nachricht The personality factor: How to foster the sharing of research data
06.09.2017 | ZBW – Leibniz-Informationszentrum Wirtschaft

nachricht Europe’s Demographic Future. Where the Regions Are Heading after a Decade of Crises
10.08.2017 | Berlin-Institut für Bevölkerung und Entwicklung

All articles from Studies and Analyses >>>

The most recent press releases about innovation >>>

Die letzten 5 Focus-News des innovations-reports im Überblick:

Im Focus: Tiny lasers from a gallery of whispers

New technique promises tunable laser devices

Whispering gallery mode (WGM) resonators are used to make tiny micro-lasers, sensors, switches, routers and other devices. These tiny structures rely on a...

Im Focus: Ultrafast snapshots of relaxing electrons in solids

Using ultrafast flashes of laser and x-ray radiation, scientists at the Max Planck Institute of Quantum Optics (Garching, Germany) took snapshots of the briefest electron motion inside a solid material to date. The electron motion lasted only 750 billionths of the billionth of a second before it fainted, setting a new record of human capability to capture ultrafast processes inside solids!

When x-rays shine onto solid materials or large molecules, an electron is pushed away from its original place near the nucleus of the atom, leaving a hole...

Im Focus: Quantum Sensors Decipher Magnetic Ordering in a New Semiconducting Material

For the first time, physicists have successfully imaged spiral magnetic ordering in a multiferroic material. These materials are considered highly promising candidates for future data storage media. The researchers were able to prove their findings using unique quantum sensors that were developed at Basel University and that can analyze electromagnetic fields on the nanometer scale. The results – obtained by scientists from the University of Basel’s Department of Physics, the Swiss Nanoscience Institute, the University of Montpellier and several laboratories from University Paris-Saclay – were recently published in the journal Nature.

Multiferroics are materials that simultaneously react to electric and magnetic fields. These two properties are rarely found together, and their combined...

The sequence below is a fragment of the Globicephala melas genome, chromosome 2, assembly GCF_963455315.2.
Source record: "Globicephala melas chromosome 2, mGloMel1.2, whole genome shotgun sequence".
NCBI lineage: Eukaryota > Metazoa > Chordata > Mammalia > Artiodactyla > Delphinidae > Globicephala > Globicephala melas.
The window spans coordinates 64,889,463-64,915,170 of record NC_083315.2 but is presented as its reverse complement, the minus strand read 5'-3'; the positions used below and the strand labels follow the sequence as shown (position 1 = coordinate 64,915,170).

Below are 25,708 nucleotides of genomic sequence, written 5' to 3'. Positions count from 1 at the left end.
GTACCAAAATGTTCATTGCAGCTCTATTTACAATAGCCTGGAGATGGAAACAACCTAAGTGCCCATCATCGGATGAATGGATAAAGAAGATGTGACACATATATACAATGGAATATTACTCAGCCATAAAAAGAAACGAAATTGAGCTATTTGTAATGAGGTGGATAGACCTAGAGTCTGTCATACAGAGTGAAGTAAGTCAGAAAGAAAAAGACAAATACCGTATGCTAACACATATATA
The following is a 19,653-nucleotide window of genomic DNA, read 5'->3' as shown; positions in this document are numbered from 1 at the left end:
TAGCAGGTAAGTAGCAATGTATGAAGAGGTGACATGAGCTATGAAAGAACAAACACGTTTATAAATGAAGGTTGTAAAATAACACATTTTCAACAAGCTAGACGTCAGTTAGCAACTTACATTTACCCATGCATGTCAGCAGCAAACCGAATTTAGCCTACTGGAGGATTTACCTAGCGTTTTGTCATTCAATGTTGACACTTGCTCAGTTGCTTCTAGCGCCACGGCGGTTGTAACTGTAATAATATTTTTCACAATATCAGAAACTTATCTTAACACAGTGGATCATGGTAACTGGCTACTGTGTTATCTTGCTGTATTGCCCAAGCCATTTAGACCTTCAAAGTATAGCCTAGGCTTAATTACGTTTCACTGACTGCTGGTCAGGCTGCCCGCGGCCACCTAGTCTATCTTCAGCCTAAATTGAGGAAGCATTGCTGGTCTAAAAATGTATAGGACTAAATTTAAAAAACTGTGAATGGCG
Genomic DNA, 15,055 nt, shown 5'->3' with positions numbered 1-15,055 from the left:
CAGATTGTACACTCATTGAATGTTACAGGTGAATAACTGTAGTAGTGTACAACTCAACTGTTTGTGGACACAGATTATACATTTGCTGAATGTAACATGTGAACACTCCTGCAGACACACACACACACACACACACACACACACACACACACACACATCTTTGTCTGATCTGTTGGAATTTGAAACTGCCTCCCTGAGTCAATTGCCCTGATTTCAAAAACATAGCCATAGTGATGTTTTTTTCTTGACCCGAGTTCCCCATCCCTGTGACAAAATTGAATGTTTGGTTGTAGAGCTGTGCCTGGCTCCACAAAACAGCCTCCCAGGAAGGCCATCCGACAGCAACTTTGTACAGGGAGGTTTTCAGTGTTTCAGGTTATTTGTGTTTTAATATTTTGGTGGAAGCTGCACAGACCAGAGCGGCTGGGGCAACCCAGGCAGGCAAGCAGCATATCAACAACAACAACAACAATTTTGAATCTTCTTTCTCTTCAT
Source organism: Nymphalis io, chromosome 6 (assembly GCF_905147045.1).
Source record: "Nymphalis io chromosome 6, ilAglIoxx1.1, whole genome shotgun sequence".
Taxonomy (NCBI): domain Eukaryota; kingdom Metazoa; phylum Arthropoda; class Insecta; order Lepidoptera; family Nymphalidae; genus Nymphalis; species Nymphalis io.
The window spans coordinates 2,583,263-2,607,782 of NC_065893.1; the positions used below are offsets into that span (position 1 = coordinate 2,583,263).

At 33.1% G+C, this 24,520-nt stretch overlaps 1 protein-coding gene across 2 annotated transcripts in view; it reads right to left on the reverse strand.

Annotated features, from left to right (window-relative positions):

Im Focus: Fast, convenient & standardized: New lab innovation for automated tissue engineering & drug

MBM ScienceBridge GmbH successfully negotiated a license agreement between University Medical Center Göttingen (UMG) and the biotech company Tissue Systems Holding GmbH about commercial use of a multi-well tissue plate for automated and reliable tissue engineering & drug testing.

MBM ScienceBridge GmbH successfully negotiated a license agreement between University Medical Center Göttingen (UMG) and the biotech company Tissue Systems...

Im Focus: Silencing bacteria

HZI researchers pave the way for new agents that render hospital pathogens mute

Pathogenic bacteria are becoming resistant to common antibiotics to an ever increasing degree. One of the most difficult germs is Pseudomonas aeruginosa, a...

All Focus news of the innovation-report >>>

Anzeige

Anzeige

Event News

“Lasers in Composites Symposium” in Aachen – from Science to Application

19.09.2017 | Event News

I-ESA 2018 – Call for Papers

12.09.2017 | Event News

EMBO at Basel Life, a new conference on current and emerging life science research

06.09.2017 | Event News

 
Latest News

Molecular Force Sensors

20.09.2017 | Life Sciences

Producing electricity during flight

20.09.2017 | Power and Electrical Engineering

Tiny lasers from a gallery of whispers

20.09.2017 | Physics and Astronomy

VideoLinks
B2B-VideoLinks
More VideoLinks >>>